Shortly after her death in 1897, the remarkable story of a French Carmelite nun. Thérèse of Lisieux, began to spread like wildfire. Her autobiography, Story of a Soul, was an instant hit, and it wasn’t long before people began to seek her intercession.
Her canonization process was already opened in 1914 and reports of miracles began to flood in to the Vatican offices.
In particular, two miracles were verified that paved the way to her beatification in 1923, in the year she would have turned 50 years old.
According to the Society of the Little Flower, “in 1923 the Church approved of two spontaneous cures unexplained by medical treatment.
Sister Louise of St. Germain was cured of the stomach ulcers she had between 1913 and 1916.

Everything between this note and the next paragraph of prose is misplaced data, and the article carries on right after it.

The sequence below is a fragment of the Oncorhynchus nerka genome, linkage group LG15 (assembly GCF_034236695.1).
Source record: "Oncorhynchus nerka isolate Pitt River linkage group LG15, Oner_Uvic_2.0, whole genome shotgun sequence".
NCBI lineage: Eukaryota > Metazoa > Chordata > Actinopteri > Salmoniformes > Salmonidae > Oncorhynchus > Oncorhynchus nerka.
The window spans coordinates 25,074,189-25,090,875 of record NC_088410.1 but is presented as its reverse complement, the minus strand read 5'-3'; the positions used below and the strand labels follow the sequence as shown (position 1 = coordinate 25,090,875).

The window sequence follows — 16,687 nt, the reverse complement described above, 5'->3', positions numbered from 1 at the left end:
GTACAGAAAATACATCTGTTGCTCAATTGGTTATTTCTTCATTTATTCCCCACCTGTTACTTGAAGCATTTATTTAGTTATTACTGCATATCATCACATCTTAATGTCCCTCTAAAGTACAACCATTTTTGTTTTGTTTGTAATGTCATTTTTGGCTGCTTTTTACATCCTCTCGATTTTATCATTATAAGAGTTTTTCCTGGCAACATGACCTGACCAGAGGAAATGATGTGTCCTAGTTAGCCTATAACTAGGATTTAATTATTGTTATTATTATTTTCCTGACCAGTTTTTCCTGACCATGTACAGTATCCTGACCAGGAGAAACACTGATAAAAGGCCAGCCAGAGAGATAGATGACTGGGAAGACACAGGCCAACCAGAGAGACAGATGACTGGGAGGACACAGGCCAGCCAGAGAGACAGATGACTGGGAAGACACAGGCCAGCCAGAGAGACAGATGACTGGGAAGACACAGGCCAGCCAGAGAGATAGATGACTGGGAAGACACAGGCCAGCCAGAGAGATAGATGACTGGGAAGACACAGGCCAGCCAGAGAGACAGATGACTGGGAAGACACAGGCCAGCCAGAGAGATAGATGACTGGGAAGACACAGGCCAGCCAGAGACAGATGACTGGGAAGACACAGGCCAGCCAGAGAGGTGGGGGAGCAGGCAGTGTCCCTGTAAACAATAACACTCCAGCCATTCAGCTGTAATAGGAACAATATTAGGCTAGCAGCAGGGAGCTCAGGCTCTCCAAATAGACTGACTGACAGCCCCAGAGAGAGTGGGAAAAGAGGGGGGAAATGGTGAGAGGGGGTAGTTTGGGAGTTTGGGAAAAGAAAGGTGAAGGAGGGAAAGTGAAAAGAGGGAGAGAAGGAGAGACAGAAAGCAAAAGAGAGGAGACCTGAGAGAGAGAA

The second cure involved Charles Anne, a 23-year-old seminarian who was dying from advanced pulmonary tuberculosis. The night he thought he was dying, Charles prayed to Thérèse. Afterward, the examining doctor testified, ‘The destroyed and ravaged lungs had been replaced by new lungs, carrying out their normal functions and about to revive the entire organism. A slight emaciation persists, which will disappear within a few days under a regularly assimilated diet.’”
Pius XI subsequently beatified Thérèse of Lisieux on April 29, 1923.
It only took two years to verify two more miracles that led to her canonization on May 17, 1925.